Rococo Fiction in France, 1600-1715: Seditious Frivolity by Allison Stedman, PhD makes a case for the rococo as a seventeenth-century literary phenomenon that provided an aesthetic and ideological counterpoint to the emergence of the classical-baroque style and the rise of French political absolutism. Tracing the rococo’s evolution over the course the seventeenth-century, and exploring its radicalization during the 1670s, 80s and 90s, the study unearths the rococo’s counter-vision for the origins and trajectory of the French Enlightenment.
The first part of the study investigates the common origins of classical-baroque and rococo literary aesthetics, revealing the importance that both styles place on the relationship between literary content and literary form. The second part of the study explores the impact that seventeenth-century rococo fiction had in creating the textually mediated social sphere that would serve as the foundation of the publicly critical culture of the French Enlightenment. The study concludes with an investigation of the influx of salon sociability into the textually mediated social sphere during the 1690s, examining the role that rococoliterature played in transfiguring the salon from an exclusive social circle mediated by physical presence to an inclusive social diaspora mediated by texts.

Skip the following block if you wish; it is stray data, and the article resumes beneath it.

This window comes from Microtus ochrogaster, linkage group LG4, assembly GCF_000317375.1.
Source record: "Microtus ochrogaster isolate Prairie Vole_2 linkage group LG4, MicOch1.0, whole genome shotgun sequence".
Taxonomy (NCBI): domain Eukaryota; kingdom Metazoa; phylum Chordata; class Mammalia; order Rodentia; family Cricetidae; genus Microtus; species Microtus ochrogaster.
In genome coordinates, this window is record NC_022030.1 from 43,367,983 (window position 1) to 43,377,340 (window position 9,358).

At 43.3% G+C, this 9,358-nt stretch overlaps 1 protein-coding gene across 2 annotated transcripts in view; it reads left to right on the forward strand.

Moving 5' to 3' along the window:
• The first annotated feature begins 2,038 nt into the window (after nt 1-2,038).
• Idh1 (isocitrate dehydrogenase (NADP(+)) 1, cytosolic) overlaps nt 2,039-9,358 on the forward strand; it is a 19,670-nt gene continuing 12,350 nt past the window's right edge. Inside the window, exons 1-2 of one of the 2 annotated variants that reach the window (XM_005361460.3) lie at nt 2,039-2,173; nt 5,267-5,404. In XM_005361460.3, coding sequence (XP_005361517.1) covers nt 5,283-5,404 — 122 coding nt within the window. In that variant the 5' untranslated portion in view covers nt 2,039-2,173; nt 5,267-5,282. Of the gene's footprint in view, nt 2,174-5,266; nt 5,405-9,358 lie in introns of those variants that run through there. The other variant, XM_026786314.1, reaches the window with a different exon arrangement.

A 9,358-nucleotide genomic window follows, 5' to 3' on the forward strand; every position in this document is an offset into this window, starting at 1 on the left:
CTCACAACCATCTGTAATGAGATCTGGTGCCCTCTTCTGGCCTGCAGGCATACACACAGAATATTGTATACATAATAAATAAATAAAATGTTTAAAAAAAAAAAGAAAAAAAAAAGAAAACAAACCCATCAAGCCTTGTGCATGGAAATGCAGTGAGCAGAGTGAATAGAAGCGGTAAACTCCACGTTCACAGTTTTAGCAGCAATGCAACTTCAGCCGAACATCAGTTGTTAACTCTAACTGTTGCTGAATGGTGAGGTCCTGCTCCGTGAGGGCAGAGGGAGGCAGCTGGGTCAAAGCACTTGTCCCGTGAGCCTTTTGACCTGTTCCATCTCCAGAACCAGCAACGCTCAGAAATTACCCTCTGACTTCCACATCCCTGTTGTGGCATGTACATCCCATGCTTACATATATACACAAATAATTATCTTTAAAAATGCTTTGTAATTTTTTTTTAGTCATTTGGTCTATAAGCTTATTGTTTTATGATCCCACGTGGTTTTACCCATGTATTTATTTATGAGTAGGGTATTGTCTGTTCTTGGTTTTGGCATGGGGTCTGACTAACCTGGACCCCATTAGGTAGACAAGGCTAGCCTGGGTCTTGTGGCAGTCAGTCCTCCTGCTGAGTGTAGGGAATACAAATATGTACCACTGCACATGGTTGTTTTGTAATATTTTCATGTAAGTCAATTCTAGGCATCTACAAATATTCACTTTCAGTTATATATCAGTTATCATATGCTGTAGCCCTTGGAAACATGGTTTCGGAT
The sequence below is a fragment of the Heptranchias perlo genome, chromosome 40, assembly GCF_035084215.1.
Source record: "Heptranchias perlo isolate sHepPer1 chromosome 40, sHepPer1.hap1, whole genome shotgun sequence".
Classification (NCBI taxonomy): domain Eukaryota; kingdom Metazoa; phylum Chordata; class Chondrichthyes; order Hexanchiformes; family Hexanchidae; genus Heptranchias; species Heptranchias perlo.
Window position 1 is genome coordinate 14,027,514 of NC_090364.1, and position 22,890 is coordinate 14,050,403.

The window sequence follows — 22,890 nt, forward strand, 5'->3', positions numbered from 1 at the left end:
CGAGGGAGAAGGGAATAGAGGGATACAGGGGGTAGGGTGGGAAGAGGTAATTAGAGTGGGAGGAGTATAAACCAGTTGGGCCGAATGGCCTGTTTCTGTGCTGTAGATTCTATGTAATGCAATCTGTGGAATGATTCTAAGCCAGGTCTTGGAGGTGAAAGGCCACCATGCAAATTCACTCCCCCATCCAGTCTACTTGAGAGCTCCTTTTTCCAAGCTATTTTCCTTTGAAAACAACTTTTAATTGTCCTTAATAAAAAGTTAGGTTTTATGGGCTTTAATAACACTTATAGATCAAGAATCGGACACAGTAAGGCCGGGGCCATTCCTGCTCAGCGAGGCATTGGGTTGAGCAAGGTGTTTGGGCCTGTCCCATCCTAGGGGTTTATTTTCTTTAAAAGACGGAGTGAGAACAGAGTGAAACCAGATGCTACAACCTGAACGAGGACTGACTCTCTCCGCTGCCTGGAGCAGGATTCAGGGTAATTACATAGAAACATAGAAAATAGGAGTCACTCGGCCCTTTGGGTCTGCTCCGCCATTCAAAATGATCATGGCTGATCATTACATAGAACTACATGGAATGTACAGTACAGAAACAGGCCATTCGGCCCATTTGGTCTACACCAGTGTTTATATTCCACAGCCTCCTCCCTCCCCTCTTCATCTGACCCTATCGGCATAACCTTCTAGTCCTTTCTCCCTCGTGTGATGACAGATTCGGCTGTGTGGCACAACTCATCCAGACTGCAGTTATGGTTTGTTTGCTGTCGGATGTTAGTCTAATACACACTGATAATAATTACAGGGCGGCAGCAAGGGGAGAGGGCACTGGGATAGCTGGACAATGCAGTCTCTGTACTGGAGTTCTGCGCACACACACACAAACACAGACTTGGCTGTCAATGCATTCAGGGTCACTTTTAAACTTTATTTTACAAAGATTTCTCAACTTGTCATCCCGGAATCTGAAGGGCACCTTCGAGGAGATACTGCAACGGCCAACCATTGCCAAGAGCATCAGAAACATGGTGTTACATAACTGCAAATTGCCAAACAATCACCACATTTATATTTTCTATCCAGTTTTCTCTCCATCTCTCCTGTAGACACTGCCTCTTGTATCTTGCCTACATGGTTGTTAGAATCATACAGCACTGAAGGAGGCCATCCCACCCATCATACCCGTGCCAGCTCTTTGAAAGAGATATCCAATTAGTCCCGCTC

|Publisher:||Bucknell University Press|
|Series:||Transits: Literature, Thought & Culture, 1650-1850 Series|
|Product dimensions:||6.10(w) x 9.10(h) x 1.10(d)|
|Age Range:||18 Years|
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